Stephen King: Tax Me, for F@%&ās Sake!
The iconic writer scolds the superrich (including himselfāand Mitt Romney) for not giving back, and warns of a Kingsian apocalyptic scenario if inequality is not addressed in America.
Chris Christie may be fat, but he aināt Santa Claus. In fact, he seems unable to decide if he is New Jerseyās governor or its caporegime, and it may be a comment on the coarsening of American discourse that his brash rudeness is often taken for charm. In February, while discussing New Jerseyās newly amended income-tax law, which allows the rich to pay less (proportionally) than the middle class, Christie was asked about Warren Buffettās observation that he paid less federal income taxes than his personal secretary, and that wasnāt fair. āHe should just write a check and shut up,ā Christie responded, with his typical verve. āIām tired of hearing about it. If he wants to give the government more money, heās got the ability to write a checkāgo ahead and write it.ā
Heard it all before. At a rally in Florida (to support collective bargaining and to express the socialist view that firing teachers with experience was sort of a bad idea), I pointed out that I was paying taxes of roughly 28 percent on my income. My question was, āHow come Iām not paying 50?ā The governor of New Jersey did not respond to this radical idea, possibly being too busy at the all-you-can-eat cheese buffet at Applebeeās in Jersey City, but plenty of other people of the Christie persuasion did.
Lobbyist Grover Norquist responds to King and begs to differ, 'for f@%&ās sake!'
Cut a check and shut up, they said.
If you want to pay more, pay more, they said.
Tired of hearing about it, they said.
Tough shit for you guys, because Iām not tired of talking about it. Iāve known rich people, and why not, since Iām one of them? The majority would rather douse their dicks with lighter fluid, strike a match, and dance around singing āDisco Infernoā than pay one more cent in taxes to Uncle Sugar. Itās true that some rich folks put at least some of their tax savings into charitable contributions. My wife and I give away roughly $4 million a year to libraries, local fire departments that need updated lifesaving equipment (Jaws of Life tools are always a popular request), schools, and a scattering of organizations that underwrite the arts. Warren Buffett does the same; so does Bill Gates; so does Steven Spielberg; so do the Koch brothers; so did the late Steve Jobs. All fine as far as it goes, but it doesnāt go far enough.
What charitable 1 percenters canāt do is assume responsibilityāAmericaās national responsibilities: the care of its sick and its poor, the education of its young, the repair of its failing infrastructure, the repayment of its staggering war debts. Charity from the rich canāt fix global warming or lower the price of gasoline by one single red penny. That kind of salvation does not come from Mark Zuckerberg or Steve Ballmer saying, āOK, Iāll write a $2 million bonus check to the IRS.ā That annoying responsibility stuff comes from three words that are anathema to the Tea Partiers: United American citizenry.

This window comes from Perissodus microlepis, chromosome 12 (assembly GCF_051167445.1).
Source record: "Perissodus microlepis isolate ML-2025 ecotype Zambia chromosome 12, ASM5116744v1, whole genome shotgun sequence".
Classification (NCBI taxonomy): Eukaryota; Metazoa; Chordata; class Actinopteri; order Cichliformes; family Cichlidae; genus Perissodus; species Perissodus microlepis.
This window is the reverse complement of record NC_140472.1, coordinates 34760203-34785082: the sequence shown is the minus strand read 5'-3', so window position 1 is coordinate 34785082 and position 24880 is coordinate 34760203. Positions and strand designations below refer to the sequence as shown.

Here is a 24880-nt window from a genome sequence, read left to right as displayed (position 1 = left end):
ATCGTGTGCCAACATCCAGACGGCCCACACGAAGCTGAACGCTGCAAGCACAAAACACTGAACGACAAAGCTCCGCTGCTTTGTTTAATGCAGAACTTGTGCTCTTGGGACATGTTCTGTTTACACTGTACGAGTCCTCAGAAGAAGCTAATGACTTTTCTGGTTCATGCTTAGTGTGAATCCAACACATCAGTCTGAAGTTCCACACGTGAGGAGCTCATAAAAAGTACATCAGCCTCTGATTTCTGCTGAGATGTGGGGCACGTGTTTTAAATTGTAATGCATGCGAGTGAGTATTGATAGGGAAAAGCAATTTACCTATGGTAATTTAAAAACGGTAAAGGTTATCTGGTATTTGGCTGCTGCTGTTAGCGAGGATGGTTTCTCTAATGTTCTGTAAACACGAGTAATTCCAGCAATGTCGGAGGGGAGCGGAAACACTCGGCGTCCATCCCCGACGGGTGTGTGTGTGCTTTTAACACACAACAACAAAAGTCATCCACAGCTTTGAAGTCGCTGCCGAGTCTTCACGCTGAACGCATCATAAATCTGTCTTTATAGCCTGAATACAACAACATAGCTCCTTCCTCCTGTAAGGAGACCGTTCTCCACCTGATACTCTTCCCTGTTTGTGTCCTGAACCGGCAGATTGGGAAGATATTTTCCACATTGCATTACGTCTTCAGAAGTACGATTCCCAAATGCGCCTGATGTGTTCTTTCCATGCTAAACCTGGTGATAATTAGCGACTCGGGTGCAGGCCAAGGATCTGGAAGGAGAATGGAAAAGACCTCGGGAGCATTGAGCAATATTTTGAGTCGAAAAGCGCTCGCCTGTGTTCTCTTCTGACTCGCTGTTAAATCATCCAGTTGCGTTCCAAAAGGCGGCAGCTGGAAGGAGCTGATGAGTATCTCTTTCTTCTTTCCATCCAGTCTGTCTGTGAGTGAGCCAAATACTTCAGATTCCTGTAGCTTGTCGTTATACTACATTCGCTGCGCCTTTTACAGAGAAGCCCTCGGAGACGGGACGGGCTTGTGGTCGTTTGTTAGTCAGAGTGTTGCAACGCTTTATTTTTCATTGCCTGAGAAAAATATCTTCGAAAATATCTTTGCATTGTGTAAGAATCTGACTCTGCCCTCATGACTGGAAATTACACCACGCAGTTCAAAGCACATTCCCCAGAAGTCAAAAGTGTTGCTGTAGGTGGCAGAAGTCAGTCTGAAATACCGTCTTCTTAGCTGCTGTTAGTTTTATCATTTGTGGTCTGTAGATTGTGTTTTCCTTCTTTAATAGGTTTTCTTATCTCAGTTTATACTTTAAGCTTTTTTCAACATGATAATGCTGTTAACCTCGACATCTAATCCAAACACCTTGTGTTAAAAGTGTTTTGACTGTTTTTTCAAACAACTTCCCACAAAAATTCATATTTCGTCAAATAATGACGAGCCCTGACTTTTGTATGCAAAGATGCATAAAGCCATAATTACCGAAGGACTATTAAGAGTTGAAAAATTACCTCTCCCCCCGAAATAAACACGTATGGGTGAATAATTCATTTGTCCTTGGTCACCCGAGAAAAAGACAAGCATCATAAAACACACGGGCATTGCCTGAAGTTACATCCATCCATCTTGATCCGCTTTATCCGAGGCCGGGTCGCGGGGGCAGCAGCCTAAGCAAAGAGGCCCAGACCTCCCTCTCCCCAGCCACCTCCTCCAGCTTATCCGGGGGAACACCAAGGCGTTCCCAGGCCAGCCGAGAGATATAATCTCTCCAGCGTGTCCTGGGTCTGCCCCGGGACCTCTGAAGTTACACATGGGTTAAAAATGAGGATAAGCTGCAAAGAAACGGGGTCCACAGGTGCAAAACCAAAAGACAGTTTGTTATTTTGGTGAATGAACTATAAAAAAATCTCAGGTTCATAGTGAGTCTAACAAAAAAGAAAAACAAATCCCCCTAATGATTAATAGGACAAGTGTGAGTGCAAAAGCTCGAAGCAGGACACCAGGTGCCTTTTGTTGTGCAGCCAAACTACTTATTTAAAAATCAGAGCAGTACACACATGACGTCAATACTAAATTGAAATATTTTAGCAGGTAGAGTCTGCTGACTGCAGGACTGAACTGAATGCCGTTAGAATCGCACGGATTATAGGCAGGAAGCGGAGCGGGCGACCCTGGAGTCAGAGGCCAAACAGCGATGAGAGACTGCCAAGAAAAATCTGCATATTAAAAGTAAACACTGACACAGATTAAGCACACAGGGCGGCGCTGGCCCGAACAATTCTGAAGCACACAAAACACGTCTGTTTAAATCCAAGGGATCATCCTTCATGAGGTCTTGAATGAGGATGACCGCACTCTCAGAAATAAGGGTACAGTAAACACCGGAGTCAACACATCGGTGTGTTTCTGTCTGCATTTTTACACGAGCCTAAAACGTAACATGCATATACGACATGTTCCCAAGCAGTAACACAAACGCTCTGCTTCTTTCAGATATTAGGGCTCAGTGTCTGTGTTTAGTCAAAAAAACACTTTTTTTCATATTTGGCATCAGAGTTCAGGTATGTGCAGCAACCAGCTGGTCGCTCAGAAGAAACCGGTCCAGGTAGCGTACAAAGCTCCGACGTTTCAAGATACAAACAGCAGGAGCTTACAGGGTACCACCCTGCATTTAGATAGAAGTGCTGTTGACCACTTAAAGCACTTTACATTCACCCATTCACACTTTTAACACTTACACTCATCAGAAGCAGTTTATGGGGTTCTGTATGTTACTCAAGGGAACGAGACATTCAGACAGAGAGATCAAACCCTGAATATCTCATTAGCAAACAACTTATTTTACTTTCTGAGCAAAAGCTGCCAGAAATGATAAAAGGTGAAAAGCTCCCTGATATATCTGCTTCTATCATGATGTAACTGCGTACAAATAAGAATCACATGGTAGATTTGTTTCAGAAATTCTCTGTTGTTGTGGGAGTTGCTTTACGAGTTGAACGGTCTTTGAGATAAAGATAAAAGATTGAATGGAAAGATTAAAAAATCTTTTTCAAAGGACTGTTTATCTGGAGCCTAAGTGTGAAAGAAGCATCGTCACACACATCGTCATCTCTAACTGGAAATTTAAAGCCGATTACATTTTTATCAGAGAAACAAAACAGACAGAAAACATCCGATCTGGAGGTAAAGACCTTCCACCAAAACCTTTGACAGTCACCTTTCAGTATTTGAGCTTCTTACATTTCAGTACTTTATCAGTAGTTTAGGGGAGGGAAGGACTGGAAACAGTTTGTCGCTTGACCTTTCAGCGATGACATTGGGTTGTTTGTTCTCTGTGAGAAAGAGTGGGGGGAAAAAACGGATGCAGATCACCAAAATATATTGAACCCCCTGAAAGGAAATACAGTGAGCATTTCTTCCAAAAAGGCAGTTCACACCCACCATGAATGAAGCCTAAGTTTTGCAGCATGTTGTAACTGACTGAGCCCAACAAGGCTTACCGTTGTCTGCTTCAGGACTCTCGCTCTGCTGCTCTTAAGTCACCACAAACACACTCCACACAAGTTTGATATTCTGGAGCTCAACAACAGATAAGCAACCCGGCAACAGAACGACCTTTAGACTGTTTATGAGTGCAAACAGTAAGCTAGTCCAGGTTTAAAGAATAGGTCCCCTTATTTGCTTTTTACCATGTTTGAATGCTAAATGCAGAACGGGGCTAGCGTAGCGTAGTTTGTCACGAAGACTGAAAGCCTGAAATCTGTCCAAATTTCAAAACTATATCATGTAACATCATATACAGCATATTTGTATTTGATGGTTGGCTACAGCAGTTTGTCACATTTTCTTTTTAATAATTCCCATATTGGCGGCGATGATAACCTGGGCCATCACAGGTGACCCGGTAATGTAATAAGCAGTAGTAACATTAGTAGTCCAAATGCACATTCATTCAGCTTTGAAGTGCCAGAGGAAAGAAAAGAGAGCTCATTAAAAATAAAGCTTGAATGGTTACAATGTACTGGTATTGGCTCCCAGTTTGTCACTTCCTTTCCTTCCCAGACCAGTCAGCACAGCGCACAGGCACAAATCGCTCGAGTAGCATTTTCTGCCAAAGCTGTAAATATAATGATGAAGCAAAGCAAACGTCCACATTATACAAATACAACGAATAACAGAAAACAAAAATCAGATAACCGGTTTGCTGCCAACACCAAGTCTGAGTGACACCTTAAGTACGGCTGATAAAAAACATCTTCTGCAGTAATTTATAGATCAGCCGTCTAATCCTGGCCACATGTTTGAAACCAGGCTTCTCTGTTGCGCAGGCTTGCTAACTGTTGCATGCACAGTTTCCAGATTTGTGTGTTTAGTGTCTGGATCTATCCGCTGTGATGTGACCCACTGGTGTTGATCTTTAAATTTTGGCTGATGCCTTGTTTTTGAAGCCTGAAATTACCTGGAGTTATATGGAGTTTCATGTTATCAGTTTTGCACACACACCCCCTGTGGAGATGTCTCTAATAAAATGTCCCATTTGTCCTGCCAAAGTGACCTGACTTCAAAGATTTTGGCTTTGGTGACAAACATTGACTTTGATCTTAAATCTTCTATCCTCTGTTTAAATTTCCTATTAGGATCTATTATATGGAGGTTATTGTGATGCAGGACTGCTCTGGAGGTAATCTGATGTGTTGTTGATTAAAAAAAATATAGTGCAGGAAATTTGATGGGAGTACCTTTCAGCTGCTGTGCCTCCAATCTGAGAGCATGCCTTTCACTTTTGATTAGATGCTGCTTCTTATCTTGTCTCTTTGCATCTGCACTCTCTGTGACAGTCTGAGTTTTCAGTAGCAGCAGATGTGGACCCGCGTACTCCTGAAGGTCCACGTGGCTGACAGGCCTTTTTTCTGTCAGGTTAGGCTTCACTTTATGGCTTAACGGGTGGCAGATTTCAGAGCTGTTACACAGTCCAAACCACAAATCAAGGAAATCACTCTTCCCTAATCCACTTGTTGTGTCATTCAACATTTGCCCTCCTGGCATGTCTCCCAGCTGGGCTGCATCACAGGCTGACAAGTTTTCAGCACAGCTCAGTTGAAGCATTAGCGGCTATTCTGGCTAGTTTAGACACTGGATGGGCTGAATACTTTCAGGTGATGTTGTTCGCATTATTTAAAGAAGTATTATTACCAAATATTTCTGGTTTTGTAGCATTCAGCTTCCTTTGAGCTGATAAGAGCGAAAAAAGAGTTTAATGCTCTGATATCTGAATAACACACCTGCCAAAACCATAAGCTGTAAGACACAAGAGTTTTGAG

And hey, why donāt we get real about this? Most rich folks paying 28 percent taxes do not give out another 28 percent of their income to charity. Most rich folks like to keep their dough. They donāt strip their bank accounts and investment portfolios. They keep them and then pass them on to their children, their childrenās children. And what they do give away isālike the monies my wife and I donateātotally at their own discretion. Thatās the rich-guy philosophy in a nutshell: donāt tell us how to use our money; weāll tell you.
The Koch brothers are right-wing creepazoids, but theyāre giving right-wing creepazoids. Hereās an example: 68 million fine American dollars to Deerfield Academy. Which is great for Deerfield Academy. But it wonāt do squat for cleaning up the oil spill in the Gulf of Mexico, where food fish are now showing up with black lesions. It wonāt pay for stronger regulations to keep BP (or some other bunch of dipshit oil drillers) from doing it again. It wonāt repair the levees surrounding New Orleans. It wonāt improve education in Mississippi or Alabama. But what the hellāthem liāl crackers aināt never going to go to Deerfield Academy anyway. Fuck āem if they canāt take a joke.
Hereās another crock of fresh bullshit delivered by the right wing of the Republican Party (which has become, so far as I can see, the only wing of the Republican Party): the richer rich people get, the more jobs they create. Really? I have a total payroll of about 60 people, most of them working for the two radio stations I own in Bangor, Maine. If I hit the movie jackpotāas I have, from time to timeāand own a piece of a film that grosses $200 million, what am I going to do with it? Buy another radio station? I donāt think so, since Iām losing my shirt on the ones I own already. But suppose I did, and hired on an additional dozen folks. Good for them. Whoopee-ding for the rest of the economy.